@ther objects; and advantages reside?- in certain novel features of the construction, arrangement` and combination ofparts which will be hereinafter more fully described and particularly pointed out in the appended claim, reference being had to the accompanying drawings forming a part of this specication, and in which Figure 1 is a view in longitudinal section showing the preferred embodiment of the invention, parts being shown in elevation for the sake of simplicity of illustration,
Figure 2 is a view in transverse section on the line 2-2 of Fig. 1, and
lFigure 3 is a fragmentary perspective view illustrating the means employed for holding the ring carrier in any angular adjustment.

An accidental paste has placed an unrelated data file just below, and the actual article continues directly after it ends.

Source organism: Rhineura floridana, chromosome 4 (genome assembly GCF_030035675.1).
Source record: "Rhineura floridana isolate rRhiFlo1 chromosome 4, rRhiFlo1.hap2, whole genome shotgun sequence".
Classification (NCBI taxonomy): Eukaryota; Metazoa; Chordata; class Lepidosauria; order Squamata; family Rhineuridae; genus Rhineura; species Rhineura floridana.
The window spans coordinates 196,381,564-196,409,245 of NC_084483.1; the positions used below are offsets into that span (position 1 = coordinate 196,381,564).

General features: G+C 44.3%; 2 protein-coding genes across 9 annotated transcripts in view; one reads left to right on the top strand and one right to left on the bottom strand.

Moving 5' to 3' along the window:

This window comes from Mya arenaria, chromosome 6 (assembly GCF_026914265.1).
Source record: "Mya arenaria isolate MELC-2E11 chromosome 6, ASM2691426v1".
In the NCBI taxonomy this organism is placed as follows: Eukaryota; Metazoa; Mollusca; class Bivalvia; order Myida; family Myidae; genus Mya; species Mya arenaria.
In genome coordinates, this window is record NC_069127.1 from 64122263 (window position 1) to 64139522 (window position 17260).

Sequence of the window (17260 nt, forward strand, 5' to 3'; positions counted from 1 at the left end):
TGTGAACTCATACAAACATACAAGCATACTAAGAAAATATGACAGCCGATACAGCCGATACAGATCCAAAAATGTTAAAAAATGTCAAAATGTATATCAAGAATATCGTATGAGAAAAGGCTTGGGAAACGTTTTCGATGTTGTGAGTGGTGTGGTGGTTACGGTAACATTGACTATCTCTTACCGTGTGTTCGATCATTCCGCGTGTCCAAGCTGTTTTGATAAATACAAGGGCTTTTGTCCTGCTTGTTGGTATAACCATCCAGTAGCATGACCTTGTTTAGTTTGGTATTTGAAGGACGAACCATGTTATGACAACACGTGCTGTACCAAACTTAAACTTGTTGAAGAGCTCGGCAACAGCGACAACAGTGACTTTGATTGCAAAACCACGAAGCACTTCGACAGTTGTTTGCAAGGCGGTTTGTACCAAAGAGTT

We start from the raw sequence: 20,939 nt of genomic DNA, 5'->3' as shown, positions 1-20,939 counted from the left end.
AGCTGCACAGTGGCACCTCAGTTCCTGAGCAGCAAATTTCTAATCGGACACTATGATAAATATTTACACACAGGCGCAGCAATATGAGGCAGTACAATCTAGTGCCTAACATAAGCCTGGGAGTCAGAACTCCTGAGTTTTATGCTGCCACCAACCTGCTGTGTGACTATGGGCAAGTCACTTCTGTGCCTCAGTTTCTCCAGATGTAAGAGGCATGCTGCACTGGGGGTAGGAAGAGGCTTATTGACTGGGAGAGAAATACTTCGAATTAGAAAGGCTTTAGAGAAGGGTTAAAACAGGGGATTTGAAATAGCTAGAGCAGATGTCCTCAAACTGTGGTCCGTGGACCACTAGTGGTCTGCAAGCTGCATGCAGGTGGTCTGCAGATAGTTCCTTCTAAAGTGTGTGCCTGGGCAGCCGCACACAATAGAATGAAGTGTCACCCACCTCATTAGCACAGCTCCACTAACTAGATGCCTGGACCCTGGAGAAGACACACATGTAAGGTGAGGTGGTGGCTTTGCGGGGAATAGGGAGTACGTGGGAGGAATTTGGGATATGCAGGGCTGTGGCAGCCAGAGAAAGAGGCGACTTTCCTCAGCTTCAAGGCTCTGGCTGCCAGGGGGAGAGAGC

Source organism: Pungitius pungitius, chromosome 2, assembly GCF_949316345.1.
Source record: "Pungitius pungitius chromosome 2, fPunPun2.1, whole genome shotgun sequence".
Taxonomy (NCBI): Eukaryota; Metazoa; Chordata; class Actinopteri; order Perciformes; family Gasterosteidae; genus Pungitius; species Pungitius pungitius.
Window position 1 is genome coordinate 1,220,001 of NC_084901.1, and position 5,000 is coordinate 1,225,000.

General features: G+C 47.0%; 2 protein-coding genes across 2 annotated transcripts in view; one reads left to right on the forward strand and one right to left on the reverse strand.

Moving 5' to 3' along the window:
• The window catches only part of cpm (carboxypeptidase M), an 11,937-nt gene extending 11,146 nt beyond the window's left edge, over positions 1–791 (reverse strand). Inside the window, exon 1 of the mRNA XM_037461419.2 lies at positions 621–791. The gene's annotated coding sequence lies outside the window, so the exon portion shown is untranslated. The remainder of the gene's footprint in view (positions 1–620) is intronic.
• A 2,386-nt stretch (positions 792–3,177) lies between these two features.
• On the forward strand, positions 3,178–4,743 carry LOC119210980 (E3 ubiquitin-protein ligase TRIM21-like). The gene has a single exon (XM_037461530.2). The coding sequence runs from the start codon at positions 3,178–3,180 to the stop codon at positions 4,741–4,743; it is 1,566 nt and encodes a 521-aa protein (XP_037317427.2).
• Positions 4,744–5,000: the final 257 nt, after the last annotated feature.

Referring to the drawings the numeral 5 designates the casing of a headlight which may be of any conventional type. At the forward end of the headlight the usual ligl'it opening is provided from which the beam of light is projected, the lens 6 extending across this opening and being held in position by any conventional mounting 7 As shown in the drawings at least the forward end of the casing 5 is of cylindrical form and on and within this cylindrical portion of the casing spaced annular guides or guide rings 8 are mounted and suitably secured. For the sake of simplicity in illustration the rings 8 are shown integral with the casing, but as stated the rings are separate andY are suitably secured in; any approved' manner tothe casing. A.. ri-ngcarrier 9 is fitted in between the guide. rings 8- and' although held against longitudinaldisplacement by the guide rings is mounted for free rotary or angular adjustment. As shown in the drawings the ring carrier 9 is rotatable in a plane at righ-t ate slot 12 has an, angular extent ample to take care of the maxi-mum amount of angular adjustment of the` ring carrier.